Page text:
By John Baron
Armley’s Holy Family Catholic Primary School continues to be a good school.
That’s the view of Ofsted inspectors following a February inspection at the Parliament Road school. They were impressed by the school’s connection to its community and that pupils, staff and parents describe the school as a family.
The report adds:
“Leaders have carefully designed an ambitious curriculum. Life experiences and local visits are a key part of this.
“Leaders make reading a high priority. Pupils visit the school library frequently. They enjoy daily story time.
“Staff have raised the profile of vocabulary. In reception, staff introduce and model new words. In nursery, staff ensure children say words clearly. Leaders have identified the important words children should learn in the early years. However, leaders continue to develop the sequencing of the curriculum so that children learn words in the right order.
“The mathematics curriculum builds on what pupils have learned before. Lessons typically begin with a recap or ‘throwback’ activity. Year 6 pupils say this helps them to remember their learning.”
The report says pupils with special educational needs and/or disabilities (SEND) participate fully in school life.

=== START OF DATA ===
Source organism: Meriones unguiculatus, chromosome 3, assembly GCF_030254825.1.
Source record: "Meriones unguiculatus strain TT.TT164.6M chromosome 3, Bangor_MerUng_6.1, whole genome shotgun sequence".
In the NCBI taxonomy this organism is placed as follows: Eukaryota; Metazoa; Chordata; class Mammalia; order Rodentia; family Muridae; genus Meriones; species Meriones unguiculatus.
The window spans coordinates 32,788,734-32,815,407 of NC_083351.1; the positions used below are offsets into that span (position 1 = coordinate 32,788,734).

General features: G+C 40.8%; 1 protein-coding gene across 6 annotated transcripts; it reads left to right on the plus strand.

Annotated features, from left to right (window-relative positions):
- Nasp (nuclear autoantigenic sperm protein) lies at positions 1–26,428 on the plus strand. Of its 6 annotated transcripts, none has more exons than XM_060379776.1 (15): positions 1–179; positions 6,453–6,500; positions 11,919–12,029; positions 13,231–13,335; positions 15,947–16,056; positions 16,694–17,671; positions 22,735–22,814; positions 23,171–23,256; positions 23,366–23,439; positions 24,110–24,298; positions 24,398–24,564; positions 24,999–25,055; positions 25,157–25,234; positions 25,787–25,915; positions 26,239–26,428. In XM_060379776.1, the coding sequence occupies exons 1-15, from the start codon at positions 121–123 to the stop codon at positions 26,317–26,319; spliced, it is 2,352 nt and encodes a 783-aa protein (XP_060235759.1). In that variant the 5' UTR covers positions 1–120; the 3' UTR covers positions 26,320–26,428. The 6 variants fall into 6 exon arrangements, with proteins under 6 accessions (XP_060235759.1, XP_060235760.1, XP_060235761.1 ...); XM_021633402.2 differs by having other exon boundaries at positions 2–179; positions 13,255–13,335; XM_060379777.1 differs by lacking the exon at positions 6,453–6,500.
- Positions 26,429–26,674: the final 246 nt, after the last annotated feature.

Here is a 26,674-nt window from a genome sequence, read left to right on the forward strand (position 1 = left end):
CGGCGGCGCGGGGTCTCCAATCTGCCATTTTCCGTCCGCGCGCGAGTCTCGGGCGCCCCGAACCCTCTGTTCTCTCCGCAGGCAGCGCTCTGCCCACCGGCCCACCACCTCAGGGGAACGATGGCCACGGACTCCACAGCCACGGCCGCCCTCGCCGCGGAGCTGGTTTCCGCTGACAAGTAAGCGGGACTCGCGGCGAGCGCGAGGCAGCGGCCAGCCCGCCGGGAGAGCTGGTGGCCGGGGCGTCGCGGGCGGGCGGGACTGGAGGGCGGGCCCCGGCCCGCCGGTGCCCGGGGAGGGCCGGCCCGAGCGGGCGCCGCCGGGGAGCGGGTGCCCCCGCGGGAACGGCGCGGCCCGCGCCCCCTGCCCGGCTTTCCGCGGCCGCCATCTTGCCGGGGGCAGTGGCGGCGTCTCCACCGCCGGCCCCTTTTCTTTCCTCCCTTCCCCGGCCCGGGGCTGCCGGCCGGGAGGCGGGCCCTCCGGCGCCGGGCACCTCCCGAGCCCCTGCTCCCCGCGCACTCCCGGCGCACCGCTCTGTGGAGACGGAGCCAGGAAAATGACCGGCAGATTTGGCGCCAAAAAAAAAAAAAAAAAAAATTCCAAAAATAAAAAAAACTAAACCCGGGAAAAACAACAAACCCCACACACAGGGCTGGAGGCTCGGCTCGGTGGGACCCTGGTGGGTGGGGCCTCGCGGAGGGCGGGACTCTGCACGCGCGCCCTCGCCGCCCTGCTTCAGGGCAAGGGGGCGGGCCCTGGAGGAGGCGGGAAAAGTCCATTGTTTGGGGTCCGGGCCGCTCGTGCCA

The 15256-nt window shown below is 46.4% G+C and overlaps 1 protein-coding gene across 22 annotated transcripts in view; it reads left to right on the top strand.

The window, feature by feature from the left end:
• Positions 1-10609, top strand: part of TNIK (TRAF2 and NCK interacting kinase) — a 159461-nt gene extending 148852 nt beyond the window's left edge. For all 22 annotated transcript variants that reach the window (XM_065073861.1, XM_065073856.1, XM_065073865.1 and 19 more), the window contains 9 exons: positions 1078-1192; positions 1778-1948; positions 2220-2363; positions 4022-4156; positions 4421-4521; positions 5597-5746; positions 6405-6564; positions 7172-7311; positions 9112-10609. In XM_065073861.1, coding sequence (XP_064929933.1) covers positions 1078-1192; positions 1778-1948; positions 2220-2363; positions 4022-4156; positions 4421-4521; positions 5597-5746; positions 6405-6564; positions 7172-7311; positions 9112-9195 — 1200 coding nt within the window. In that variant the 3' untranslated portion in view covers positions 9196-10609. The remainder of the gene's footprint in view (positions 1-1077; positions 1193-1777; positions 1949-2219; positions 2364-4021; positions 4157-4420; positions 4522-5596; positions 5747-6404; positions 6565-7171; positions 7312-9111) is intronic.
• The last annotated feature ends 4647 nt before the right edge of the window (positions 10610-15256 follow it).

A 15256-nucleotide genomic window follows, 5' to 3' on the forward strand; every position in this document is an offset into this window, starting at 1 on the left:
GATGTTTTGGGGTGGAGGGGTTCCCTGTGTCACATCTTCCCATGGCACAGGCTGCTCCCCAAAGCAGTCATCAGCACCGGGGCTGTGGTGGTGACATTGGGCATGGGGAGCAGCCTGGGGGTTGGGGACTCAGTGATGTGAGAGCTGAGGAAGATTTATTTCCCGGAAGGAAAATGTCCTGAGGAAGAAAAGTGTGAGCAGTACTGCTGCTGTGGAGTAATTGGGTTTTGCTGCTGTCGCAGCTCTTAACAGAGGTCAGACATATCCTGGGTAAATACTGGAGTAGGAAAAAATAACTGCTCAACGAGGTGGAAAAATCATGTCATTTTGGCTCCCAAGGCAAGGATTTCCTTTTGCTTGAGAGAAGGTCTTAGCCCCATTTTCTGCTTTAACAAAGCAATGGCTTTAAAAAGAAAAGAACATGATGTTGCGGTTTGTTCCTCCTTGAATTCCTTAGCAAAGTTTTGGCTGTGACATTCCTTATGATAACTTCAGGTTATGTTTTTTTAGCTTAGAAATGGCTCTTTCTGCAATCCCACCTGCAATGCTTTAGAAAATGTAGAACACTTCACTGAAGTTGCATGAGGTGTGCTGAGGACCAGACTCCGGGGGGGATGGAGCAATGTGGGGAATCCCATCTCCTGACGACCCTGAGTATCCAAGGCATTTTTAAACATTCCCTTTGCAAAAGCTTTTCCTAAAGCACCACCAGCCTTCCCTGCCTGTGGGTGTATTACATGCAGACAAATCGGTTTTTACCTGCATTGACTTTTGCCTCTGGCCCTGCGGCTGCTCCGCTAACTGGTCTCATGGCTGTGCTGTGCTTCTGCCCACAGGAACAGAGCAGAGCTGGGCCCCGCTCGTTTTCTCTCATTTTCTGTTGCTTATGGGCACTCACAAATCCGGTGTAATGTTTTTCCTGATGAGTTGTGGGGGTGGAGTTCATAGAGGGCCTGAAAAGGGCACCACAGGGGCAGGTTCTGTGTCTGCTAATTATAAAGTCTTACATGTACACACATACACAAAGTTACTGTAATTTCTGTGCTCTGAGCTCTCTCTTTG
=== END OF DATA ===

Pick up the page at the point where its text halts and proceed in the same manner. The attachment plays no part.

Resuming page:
Pupils behave well during breaktimes. Staff make sure there are plenty of things for them to do, such as team games or the chance to dance with friends to music.
Staff are proud to work at the school and benefit from a range of training. They appreciate leaders’ efforts to support their well-being and help them to manage their workload.
In terms of improving on the school’s ‘good’ report, inspectors say the school curriculum is only in its infancy following the pandemic and add that leaders should ensure all curriculum plans are sufficiently developed:
“Leaders have identified the essential knowledge pupils need to learn. The COVID-19 pandemic has delayed the full implementation of this curriculum. Staff have not yet had the chance to check whether curriculum plans are as effective as they might be. In some subjects, leaders are not sufficiently clear about the expectations they have of different groups of pupils.”
Holy Family’s Oftsed report can be read in full here.